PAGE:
|US6906461||Dec 17, 2002||Jun 14, 2005||Matsushita Electric Industrial Co., Ltd.||Light source device with inner and outer electrodes and liquid crystal display device|
|US6946796||May 26, 2004||Sep 20, 2005||Matsushita Electric Industrial Co., Ltd.||Light source device and liquid crystal display employing the same|
|US6971939 *||May 28, 2004||Dec 6, 2005||Ushio America, Inc.||Non-oxidizing electrode arrangement for excimer lamps|
|US7053542 *||Aug 9, 2004||May 30, 2006||Koninklijke Philips Electronics N.V.||Rare-gas low-pressure discharge lamp, method of manufacturing a rare-gas low-pressure discharge lamp, and application of a gas discharge lamp|
|US7187138 *||Apr 26, 2005||Mar 6, 2007||Hoya Candeo Optronics Corporation||Excimer lamp apparatus|
|US7276851||Apr 17, 2003||Oct 2, 2007||West Electric Co., Ltd.||Discharge lamp device and backlight having external electrode unit|
|US7338181 *||May 10, 2005||Mar 4, 2008||Se Kit Yuen||Eye protecting table lamp having an air purification function|
|US9493366||Jun 3, 2011||Nov 15, 2016||Access Business Group International Llc||Inductively coupled dielectric barrier discharge lamp|
|US20030052602 *||Sep 18, 2002||Mar 20, 2003||Matsushita Electric Industrial Co., Ltd.||Light source device and liquid crystal display employing the same|
|US20030122488 *||Dec 17, 2002||Jul 3, 2003||Matsushita Electric Industrial Co., Ltd.||Light source device and liquid crystal display device|
|US20040263043 *||May 28, 2004||Dec 30, 2004||Holger Claus||Non-oxidizing electrode arrangement for excimer lamps|
|US20050007021 *||Aug 9, 2004||Jan 13, 2005||Thomas Juestel||Rare-gas low-pressure discharge lamp, method of manufacturing a rare-gas low-pressure discharge lamp, and application of a gas discharge lamp|
|US20050199484 *||Feb 10, 2005||Sep 15, 2005||Franek Olstowski||Ozone generator with dual dielectric barrier discharge and methods for using same|
|US20050253520 *||Apr 17, 2003||Nov 17, 2005||West Electric Co., Ltd.||Discharge light and back light|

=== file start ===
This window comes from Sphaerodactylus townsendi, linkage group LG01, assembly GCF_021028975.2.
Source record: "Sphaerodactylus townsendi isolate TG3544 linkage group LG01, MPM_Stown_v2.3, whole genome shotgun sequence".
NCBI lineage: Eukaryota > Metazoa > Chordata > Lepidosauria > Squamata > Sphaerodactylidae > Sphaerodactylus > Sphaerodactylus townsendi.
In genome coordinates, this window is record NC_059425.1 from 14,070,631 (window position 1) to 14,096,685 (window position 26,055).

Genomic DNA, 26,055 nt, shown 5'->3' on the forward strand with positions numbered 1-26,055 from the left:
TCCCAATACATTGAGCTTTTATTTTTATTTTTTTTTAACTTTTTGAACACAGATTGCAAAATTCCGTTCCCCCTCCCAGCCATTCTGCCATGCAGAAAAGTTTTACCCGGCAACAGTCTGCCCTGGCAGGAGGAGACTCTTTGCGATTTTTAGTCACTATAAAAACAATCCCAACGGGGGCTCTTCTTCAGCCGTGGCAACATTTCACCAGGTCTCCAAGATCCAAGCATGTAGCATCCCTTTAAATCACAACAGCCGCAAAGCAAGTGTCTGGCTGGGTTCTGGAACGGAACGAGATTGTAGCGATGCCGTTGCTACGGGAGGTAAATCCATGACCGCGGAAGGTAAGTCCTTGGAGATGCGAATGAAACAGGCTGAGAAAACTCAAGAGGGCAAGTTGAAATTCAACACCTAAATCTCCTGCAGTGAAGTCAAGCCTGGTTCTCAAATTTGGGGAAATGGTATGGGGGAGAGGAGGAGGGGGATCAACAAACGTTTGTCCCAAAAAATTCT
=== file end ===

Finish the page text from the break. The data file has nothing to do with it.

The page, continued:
|US20060001353 *||Mar 29, 2005||Jan 5, 2006||Samsung Electronics Co., Ltd.||Flat fluorescent lamp|
|US20060097657 *||Apr 26, 2005||May 11, 2006||Yasuo Kogure||Excimer lamp apparatus|
|US20060171149 *||May 10, 2005||Aug 3, 2006||Yuen Se K||Eye protecting table lamp having an air purification function|
|US20100259168 *||Apr 6, 2010||Oct 14, 2010||Ushio Denki Kabushiki Kaisha||Excimer discharge lamp|
|WO2000068967A1 *||May 1, 2000||Nov 16, 2000||Fusion Uv Systems, Inc.||High-pressure lamp bulb having fill containing multiple excimer combinations|
|U.S. Classification||313/485, 313/234, 315/358, 313/607, 313/570, 313/643, 372/82, 315/344, 313/568, 313/635, 315/248|
|International Classification||H01J61/16, H01J65/04, H01J61/12, H01J65/00, H01J61/82|
|Cooperative Classification||H01J65/046, H01J61/16, H01J61/82|
|European Classification||H01J61/16, H01J65/04A2, H01J61/82|
|Oct 9, 1992||AS||Assignment|
Owner name: U.S. PHILIPS CORP., NEW YORK
Free format text: ASSIGNMENT OF ASSIGNORS INTEREST.;ASSIGNORS:BENEKING, CLAUS;DANNERT, HORST;NEIGER, MANFRED;AND OTHERS;REEL/FRAME:006287/0680;SIGNING DATES FROM 19920722 TO 19920818
|Jan 28, 1998||FPAY||Fee payment|
Year of fee payment: 4
|Jan 29, 2002||FPAY||Fee payment|
Year of fee payment: 8
|Jan 31, 2006||FPAY||Fee payment|
Year of fee payment: 12